Choosing a Home-Sized Wind Generator

Mick Sagrillo ©2002 Mick Sagrillo

ou’re about to make the big

decision: should a wind generator

be in your future? You’ve analyzed

your resources, both environmental and

monetary, and weighed the pros and

cons of having a wind generator. The

only question left is: which system

should you choose?

I can’t answer that question for you. However, I can give

you the tools to help you make that big decision. Those

tools are the detailed information and specifications for

a variety of wind-electric systems, along with some

personal observations based on 22 years of working

with home-sized wind-electric systems. An appendix

with additional discussion and technical commentary

can be downloaded from Home Power’s Web site.

Apples and Oranges (A&O) was originally published in

1993 and updated in 1995 and 1998. Meanwhile, a lot

has happened in the small wind turbine industry. One

company went out of business, two more entered the

field, and one manufacturer bought out a competitor. A

number of wind generator models went out of

production, and some new models were introduced.

While it’s been a tumultuous four years since A&O was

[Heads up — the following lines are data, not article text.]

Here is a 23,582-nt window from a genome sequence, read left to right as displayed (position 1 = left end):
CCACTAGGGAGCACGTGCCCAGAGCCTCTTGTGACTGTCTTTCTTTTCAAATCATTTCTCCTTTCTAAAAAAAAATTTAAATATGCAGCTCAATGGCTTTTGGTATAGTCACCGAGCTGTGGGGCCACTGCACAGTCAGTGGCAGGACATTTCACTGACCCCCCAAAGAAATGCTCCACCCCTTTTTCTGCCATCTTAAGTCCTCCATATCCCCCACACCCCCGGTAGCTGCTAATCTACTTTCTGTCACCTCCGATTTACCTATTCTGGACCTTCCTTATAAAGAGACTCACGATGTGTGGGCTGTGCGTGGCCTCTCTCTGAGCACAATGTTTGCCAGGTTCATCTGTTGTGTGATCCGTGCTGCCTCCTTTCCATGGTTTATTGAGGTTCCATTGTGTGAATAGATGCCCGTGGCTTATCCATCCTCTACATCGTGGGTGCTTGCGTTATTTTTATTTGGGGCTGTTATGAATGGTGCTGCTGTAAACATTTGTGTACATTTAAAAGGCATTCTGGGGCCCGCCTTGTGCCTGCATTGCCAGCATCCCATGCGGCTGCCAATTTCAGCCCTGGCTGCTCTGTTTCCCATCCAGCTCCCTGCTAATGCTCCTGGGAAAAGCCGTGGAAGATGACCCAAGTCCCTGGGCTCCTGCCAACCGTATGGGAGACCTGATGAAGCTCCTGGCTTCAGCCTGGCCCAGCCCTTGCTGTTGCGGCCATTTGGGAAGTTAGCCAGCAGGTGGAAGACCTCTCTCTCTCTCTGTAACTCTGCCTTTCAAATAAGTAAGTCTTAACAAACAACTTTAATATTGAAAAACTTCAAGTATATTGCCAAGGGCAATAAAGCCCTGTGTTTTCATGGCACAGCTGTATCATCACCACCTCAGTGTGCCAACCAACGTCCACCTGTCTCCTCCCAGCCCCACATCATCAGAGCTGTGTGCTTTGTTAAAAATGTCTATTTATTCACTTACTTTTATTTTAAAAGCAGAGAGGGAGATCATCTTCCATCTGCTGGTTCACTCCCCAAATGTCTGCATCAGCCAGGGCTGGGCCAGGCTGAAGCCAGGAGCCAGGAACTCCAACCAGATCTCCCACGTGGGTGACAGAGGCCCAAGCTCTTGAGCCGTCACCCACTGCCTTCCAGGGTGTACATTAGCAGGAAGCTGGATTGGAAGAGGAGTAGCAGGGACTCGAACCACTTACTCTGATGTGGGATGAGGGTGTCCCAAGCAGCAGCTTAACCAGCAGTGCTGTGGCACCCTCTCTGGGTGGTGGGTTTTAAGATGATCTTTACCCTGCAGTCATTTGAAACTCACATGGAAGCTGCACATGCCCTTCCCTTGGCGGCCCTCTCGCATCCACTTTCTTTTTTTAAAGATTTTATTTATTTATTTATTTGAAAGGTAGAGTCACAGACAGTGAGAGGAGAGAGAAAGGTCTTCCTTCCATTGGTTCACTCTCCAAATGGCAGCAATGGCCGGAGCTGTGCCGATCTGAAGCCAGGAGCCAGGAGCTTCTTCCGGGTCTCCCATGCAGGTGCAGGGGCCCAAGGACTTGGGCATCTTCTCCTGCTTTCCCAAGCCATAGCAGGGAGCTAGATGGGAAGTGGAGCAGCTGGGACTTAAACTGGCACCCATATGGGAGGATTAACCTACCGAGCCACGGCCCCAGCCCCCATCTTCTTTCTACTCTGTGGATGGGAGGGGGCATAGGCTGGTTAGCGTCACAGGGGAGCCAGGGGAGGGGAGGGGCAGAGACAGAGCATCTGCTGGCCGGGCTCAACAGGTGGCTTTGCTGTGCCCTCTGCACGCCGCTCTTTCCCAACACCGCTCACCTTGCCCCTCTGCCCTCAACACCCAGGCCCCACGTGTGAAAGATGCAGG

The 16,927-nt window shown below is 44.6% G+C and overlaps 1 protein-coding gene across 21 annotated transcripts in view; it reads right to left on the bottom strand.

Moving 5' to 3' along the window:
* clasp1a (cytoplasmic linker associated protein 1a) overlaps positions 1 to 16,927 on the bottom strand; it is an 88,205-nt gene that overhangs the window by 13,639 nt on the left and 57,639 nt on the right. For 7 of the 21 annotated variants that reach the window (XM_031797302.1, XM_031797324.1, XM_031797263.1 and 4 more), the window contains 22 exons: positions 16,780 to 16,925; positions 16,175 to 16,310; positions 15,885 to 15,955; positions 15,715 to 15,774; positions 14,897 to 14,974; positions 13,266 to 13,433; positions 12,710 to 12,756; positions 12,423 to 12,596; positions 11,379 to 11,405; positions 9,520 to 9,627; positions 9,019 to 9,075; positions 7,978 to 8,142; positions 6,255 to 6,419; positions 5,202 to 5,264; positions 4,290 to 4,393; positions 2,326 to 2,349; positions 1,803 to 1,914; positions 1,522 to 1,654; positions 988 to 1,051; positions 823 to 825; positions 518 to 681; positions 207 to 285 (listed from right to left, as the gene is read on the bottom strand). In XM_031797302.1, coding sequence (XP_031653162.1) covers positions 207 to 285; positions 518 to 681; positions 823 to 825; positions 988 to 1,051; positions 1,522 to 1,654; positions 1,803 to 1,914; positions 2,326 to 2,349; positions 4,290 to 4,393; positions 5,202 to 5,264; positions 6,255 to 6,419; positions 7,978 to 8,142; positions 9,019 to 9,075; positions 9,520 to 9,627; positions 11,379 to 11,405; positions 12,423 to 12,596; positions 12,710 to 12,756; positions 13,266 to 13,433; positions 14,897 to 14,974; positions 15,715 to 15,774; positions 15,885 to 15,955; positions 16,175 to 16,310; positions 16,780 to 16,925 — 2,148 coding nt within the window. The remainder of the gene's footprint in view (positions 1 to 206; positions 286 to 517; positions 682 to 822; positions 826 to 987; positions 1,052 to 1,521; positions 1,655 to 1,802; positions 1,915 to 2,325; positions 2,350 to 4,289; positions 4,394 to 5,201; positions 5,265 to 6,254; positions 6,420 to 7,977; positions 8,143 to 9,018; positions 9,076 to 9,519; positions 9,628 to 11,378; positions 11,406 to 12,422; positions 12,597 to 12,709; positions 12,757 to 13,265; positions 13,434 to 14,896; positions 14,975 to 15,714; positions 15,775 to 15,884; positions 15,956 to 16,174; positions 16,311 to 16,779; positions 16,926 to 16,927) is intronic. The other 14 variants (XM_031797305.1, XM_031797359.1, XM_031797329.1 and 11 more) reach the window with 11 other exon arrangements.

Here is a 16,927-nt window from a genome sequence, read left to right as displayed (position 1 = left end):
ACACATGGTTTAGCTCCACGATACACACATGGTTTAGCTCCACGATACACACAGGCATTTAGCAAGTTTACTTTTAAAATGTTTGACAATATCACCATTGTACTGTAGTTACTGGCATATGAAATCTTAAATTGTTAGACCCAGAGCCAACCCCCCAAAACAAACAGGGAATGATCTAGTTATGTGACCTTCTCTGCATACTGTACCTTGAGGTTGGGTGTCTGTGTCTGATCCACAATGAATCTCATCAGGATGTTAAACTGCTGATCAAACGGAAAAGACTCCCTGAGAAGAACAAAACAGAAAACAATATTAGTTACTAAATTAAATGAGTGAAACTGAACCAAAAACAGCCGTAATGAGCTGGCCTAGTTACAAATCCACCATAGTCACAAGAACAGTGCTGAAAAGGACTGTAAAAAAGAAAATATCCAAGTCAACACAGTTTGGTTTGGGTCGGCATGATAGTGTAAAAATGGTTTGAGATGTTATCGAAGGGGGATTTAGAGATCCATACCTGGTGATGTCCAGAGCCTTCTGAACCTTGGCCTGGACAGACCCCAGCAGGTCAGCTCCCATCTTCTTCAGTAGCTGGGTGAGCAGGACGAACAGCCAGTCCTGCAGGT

last published, perhaps the shakeout in the marketplace

has at last ended, and things have settled down for the

Background

This article will review most of the wind generators that

are sold and supported in the United States. One                                                                    

European manufacturer and one African manufacturer

are represented by U.S. distributors. A number of new

turbines are on the drawing boards, but they are not

included here. In addition, at least six non-U.S.

manufacturers are considering exporting their wares to

the U.S., but have not yet done so.

Several wind turbines currently available on the Internet

are not covered by this article. The reason for their

exclusion is the outlandish claims made like, “Get a

kilowatt for only $250.” When compared to other

commercially available wind generators, this sounds too

good to be true. As the old adage leads us to conclude,

it probably is.

As another example, I ordered and paid for a new

turbine back on November 1, 2001 from a manufacturer

trying to enter the business. As of June 2002, that

turbine has not been delivered, and the manufacturer is

impossible to get ahold of by phone or e-mail. While

their turbine is a promising design, some companies

just aren’t ready for prime time yet. So, if it’s not covered

in this article, you’ll have to draw your own conclusions.

This article diverges from past articles in covering only

“home-sized” wind generators. In the past, A&O has

included a large number of microturbines, those wind

generators whose primary niche is sailboats, RVs,

remote telecommunication sites, and other specialty

markets.

U.S., small wind turbine consumer.